There's the heart-wrenching image of the former manager glad-handing at every industry conference and contacting those still employed.
The desperation is not only sad. It's ineffective. No one wants to network with us unless we have something to give them. In exchange for a lead for a better job, they anticipate that we have a whatever of value to trade. That could be arranging a meeting with the head of purchasing at our company or putting in a few good words to have the son admitted to prep school.
Once we are in that kind of position of strength, we only have to make subtle moves to attract the help we need. On the other hand, if we are at a professional bottom, we should back off trying to get help from others.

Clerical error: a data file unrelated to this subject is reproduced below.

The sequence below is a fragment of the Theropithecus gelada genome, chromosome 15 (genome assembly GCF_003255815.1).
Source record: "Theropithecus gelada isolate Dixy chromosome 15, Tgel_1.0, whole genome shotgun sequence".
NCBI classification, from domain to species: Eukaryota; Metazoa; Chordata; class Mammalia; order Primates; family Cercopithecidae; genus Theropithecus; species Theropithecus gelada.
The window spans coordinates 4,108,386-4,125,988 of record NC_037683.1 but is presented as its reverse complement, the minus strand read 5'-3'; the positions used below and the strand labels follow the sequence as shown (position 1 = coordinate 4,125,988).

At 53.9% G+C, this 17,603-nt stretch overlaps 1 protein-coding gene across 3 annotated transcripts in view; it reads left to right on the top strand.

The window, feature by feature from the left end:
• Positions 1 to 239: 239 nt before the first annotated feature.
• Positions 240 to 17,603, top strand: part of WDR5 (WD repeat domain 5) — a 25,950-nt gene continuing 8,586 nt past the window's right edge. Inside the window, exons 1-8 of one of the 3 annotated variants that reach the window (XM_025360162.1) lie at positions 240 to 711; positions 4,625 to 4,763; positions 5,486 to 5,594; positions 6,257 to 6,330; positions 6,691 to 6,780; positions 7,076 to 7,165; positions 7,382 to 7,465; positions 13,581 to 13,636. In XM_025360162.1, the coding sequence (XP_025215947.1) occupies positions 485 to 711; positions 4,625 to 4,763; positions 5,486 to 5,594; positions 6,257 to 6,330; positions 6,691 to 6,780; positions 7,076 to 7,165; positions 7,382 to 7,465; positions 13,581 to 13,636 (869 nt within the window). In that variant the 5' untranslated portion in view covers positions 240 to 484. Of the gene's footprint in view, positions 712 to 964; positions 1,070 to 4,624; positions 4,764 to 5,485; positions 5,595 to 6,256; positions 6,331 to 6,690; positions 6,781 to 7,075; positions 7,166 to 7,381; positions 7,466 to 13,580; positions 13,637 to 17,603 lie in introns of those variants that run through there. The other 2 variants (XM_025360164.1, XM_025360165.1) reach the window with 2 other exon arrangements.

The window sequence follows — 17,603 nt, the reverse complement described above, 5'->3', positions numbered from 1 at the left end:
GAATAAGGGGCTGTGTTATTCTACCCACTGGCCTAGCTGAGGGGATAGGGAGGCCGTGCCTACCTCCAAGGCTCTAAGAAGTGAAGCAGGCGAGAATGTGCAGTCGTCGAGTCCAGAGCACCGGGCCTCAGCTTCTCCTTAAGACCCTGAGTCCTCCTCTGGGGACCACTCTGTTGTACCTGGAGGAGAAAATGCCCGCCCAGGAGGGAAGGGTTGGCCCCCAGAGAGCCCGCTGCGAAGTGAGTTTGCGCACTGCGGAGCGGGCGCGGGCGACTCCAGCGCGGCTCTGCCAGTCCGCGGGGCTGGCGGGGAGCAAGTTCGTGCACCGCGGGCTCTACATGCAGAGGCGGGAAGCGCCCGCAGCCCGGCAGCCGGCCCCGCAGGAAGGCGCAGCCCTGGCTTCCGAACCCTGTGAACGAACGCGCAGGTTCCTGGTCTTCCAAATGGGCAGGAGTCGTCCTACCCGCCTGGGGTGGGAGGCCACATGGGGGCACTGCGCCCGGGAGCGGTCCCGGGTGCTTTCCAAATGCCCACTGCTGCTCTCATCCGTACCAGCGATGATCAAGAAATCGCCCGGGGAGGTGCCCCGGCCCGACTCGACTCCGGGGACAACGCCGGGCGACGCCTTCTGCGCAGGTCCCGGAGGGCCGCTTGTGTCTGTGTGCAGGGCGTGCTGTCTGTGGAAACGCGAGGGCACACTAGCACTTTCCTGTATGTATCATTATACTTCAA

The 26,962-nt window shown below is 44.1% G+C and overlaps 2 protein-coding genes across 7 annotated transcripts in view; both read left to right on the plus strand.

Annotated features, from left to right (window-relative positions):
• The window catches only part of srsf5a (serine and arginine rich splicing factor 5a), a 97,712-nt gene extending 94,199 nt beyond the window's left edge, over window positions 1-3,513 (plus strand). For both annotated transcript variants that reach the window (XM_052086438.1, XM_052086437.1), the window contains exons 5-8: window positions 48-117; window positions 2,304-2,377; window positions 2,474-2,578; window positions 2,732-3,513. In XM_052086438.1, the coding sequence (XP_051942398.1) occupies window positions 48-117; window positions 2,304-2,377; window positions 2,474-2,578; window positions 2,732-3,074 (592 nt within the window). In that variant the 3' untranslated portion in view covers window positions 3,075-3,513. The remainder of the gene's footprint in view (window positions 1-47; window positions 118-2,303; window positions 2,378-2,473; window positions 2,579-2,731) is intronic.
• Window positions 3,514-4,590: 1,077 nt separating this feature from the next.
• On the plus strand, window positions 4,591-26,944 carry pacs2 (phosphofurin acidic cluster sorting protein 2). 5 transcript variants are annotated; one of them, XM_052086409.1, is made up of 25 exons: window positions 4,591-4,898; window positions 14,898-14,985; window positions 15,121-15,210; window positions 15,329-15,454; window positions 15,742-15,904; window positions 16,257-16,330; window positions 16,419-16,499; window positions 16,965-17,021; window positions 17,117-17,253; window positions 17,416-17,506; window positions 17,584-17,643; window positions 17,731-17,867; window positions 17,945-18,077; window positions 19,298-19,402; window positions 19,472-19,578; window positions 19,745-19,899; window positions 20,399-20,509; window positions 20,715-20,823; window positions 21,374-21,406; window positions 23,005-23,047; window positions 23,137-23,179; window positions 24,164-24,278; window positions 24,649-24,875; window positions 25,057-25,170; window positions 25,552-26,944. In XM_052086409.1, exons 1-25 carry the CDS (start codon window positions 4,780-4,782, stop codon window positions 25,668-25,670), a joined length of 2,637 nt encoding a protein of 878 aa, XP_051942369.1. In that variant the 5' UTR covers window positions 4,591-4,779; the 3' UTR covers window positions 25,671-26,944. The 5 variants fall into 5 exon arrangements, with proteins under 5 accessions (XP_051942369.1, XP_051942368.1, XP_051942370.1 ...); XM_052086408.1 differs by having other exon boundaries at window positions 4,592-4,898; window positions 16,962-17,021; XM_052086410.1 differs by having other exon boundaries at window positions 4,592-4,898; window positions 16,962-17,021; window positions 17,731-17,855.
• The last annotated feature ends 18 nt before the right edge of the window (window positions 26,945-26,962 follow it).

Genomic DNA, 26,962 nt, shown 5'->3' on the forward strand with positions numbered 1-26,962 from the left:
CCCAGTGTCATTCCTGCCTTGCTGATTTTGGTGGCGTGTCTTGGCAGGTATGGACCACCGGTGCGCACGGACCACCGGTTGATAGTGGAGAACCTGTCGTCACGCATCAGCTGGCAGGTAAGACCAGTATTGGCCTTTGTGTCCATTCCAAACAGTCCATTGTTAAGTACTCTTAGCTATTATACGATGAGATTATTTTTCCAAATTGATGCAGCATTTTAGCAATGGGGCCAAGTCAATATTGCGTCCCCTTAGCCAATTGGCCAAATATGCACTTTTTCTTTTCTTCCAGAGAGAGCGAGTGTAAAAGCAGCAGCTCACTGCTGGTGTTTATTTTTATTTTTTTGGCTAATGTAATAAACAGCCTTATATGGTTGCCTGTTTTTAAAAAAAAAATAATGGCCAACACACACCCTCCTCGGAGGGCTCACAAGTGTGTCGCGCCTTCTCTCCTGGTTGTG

Instead, we can approach those who are good friends. Usually they are willing to provide all kinds of support, ranging from leads for jobs or clients to straight talk what we have to change about our image.
Another source of help are the fresh contacts we have made in our search for Next. For example, I was turned down for a position in communications at a nonprofit in Connecticut. I asked the Executive Director for feedback, so I could improve my presentation skills. She took me out to lunch and wised me up that I was a bad fit for central Connecticut nonprofits. "Move your focus closer to Manhattan," she said. In addition, she set me up with a client for the boutique I eventually started.
It's a brutal reality that no one wants us around unless we are useful to their careers. If we push up against what is we will not only come across as pests. We will lose our confidence in our ability to influence.